The SafeGraph data includes other fields representing the percentage of devices showing other behavior patterns. The project contains three other data clocks showing the same time frame for other behavior patterns.
- In the Contents pane, double-click the Change in mean % devices with a delivery driver behavior by Days over Weeks chart.
This chart shows that for devices with delivery driver behavior, there is an increase in activity on Fridays. It may be that this was a popular day to order delivery takeout and groceries.
- In the Contents pane, double-click the Change in mean % devices with full-time worker behavior by Days over Weeks chart.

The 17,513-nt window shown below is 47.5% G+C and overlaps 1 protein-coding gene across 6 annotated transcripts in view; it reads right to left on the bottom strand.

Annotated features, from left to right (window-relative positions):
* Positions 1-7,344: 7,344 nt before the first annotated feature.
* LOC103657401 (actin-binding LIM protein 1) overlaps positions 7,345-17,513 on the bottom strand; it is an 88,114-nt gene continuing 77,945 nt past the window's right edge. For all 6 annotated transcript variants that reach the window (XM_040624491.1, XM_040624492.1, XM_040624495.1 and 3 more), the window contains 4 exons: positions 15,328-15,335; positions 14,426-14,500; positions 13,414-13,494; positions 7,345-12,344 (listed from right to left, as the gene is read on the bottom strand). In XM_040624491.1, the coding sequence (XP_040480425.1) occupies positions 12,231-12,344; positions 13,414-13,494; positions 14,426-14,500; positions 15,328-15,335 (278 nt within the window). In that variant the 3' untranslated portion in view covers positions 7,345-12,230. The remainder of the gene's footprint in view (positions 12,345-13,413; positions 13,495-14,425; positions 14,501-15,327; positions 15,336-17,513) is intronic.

This chart shows that for devices with full-time worker behavior, Monday through Friday are peak activity days. The percentage values are between 3 percent and 5.5 percent, which is still relatively low. There is a significant drop in travel to work on the U.S. Memorial Day holiday (Monday, May 25, 2020).
- In the Contents pane, double-click the Change in mean % devices with part-time worker behavior by Days over Weeks chart.
This chart shows that for devices with part-time worker behavior, the weekdays saw higher values, but it’s notable that Saturday’s values are gradually increasing. The percentage values are between 5 percent and 7.7 percent, which is relatively low, but higher than full-time workers.
- Close the four data clock charts.
Data clock charts are a good way to visualize cyclical or seasonal data. Next, you'll use a line chart to look at temporal trends in a different way.